A family lifestyle, arts and culture blog.


Book Review: The Tall Tale of Maxwell Anderson by Steve Joyce.

I love a good book, from thrillers to romantic comedies I'm pretty open to genres. When I was offered the chance to review The Tall Taleof Maxwell Anderson by Steve Joyce, a book about being different and how society can turn upon people in the most desperate of times.
The story follows Maxwell Anderson, from his birth until he reaches the age of 13. Maxwell comes into this world as a tiny baby, too tiny in fact, and he shows no sign of growing. When a doctor offers to trial an experimental drug to help boost his growth, Maxwell's father has no choice but to agree to it. When Maxwell begins to shoot up in height at an alarming rate, their lives tumble out of control…

I am slightly conflicted with my review for this book, it's such a difficult one to write about because I love certain things about it and I also think some things could be improved. But, before I go into detail, I will say I think it's a book well worth the read if you're happy to overlook a couple of things…
I'll start off by saying I think the concept of the story is great. I love stories that show society's good and bad side, the corrupt nature of humanity wanting to own and control someone who is different. I love stories that challenge the 'norm', so having a child growing to over 6 foot and seeing how the world relates to him, that's interesting to me as a reader.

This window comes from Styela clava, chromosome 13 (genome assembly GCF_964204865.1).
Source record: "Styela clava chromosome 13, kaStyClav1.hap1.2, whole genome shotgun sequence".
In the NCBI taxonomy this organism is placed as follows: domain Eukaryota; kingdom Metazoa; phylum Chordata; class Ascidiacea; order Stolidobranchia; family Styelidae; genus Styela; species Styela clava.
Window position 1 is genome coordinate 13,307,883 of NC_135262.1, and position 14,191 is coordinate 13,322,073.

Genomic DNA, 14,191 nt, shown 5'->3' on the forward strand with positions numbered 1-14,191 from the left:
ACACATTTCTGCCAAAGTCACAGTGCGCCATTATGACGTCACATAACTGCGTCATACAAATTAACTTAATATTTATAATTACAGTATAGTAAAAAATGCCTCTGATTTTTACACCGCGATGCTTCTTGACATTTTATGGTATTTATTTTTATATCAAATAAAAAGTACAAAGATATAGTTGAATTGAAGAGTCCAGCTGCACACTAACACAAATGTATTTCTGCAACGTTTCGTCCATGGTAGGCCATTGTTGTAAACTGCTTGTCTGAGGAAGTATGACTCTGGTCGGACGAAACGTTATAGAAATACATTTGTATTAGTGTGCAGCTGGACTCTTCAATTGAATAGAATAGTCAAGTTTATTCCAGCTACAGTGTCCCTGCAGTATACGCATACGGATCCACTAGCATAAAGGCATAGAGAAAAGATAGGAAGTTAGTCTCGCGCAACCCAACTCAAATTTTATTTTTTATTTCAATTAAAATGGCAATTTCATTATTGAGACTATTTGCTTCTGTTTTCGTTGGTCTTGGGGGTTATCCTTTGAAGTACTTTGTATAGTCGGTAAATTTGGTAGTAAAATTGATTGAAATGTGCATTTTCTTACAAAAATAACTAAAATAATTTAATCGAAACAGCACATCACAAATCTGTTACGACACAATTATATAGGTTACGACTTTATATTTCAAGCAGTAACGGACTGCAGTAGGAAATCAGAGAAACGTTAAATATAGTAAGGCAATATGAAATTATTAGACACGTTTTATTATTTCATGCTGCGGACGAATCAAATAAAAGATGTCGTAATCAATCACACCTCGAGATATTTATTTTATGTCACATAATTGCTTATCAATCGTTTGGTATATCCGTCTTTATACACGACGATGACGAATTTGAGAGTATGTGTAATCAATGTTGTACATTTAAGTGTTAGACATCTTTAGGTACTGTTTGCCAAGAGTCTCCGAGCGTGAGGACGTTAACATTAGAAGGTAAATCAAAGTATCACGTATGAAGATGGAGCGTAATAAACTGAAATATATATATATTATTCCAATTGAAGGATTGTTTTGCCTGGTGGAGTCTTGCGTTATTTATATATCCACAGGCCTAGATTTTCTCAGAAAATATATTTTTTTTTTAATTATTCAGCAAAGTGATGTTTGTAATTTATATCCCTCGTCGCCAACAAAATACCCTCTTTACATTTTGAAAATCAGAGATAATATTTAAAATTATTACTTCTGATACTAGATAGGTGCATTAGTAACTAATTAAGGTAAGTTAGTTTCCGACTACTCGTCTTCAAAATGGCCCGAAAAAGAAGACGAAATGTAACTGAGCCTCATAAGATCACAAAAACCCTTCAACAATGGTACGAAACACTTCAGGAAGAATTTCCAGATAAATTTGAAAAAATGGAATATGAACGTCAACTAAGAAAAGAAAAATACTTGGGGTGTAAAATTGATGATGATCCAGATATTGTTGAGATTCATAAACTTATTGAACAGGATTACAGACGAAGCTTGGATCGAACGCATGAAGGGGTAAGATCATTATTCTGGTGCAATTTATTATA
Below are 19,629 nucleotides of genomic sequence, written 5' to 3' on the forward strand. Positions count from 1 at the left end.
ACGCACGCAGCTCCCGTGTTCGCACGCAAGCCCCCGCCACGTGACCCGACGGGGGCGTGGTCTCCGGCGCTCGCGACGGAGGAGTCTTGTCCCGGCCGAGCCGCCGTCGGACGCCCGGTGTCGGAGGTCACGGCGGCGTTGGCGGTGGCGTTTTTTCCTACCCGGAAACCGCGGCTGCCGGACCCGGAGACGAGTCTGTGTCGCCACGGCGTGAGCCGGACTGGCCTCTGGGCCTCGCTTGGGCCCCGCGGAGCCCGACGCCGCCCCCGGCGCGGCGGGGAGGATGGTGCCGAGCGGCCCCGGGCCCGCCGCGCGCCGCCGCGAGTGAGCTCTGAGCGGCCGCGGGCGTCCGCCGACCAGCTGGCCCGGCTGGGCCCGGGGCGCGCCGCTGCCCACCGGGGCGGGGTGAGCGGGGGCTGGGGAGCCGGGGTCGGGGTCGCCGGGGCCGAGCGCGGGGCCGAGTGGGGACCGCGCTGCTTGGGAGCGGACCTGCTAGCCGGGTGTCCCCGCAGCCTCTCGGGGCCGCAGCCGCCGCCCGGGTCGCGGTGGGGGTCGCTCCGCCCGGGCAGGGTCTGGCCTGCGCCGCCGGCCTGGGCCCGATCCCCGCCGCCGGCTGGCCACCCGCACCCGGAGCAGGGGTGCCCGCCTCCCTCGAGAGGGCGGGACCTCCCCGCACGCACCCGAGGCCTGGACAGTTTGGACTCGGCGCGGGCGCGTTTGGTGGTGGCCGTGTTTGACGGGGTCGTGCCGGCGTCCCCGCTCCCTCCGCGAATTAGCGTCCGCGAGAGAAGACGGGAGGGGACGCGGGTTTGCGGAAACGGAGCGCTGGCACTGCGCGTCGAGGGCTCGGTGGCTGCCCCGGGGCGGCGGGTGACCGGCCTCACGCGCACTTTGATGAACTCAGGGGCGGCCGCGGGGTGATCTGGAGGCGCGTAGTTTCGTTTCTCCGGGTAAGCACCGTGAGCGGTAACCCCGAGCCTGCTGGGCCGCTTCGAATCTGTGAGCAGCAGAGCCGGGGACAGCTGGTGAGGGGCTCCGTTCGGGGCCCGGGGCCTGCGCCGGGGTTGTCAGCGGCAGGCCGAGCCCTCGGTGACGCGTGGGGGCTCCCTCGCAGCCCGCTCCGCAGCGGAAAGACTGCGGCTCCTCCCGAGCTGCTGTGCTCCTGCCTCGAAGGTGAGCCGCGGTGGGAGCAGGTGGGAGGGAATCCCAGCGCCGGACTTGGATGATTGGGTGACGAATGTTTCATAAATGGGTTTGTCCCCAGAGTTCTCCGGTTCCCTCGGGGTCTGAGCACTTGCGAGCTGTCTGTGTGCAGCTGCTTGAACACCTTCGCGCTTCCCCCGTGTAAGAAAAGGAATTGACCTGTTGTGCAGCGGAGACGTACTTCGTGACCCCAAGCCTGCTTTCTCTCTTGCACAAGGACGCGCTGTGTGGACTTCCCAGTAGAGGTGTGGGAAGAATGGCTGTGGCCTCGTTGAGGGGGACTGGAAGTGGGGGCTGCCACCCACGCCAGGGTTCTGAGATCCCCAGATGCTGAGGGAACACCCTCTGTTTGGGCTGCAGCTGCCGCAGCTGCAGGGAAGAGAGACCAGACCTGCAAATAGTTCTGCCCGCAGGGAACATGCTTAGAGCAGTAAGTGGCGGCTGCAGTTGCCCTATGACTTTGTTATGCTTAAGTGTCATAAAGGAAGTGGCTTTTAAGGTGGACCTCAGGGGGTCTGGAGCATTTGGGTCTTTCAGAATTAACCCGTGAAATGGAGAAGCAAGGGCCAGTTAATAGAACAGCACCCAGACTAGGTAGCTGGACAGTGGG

I also loved how each chapter was nice and concise, it suits my lifestyle to have short chapters, and my reading style. It breaks it up and helps me read it in bite size chunks in between the mania that is my life!
My criticisms lie in a few areas, the first being the dialogue. I am not particularly boastful of my own dialogue writing, but I know what I like to read if that makes sense? The writing itself is good, includes lots of detail and is well constructed, but I sometimes found the dialogue to be a little unrealistic.
Also, there were times when I genuinely thought the characters just wouldn't interact in this way, and there were also times when the story veered into sexual content ad it just felt a little unnatural within the book itself. I was also a bit sceptical with the connection between home education and poor social skills, but as time went on it was clear to see Maxwell only saw a handful of people ever in his lifetime, a completely different scenario from home educated children.
Overall I did enjoy the writing, despite the few areas of uncertainty. There's a strong voice within this story, Joyce offers a brutal portrayal of the world we live in today and I am glad I had chance to read it.
I think this story holds a lot within it, from questioning our own judgements to accepting our differences and living in peace. They say people fear the things they don't understand, and I think this book shows this in abundance. I found the ending very upsetting, which surprised me really, and I'm not sure I feel enough emotion was given into the character of Maxwell's father during the final chapters.
I think the book has been left open for a sequel, and I'd love to read it. I just hope the dialogue and characterisations are a little stronger and more heartfelt.
All in all this is an interesting, heart-wrenching and shocking example of what the world is capable of.

Disclosure: I received this book in exchange for review. All opinions are 100% honest and my own.

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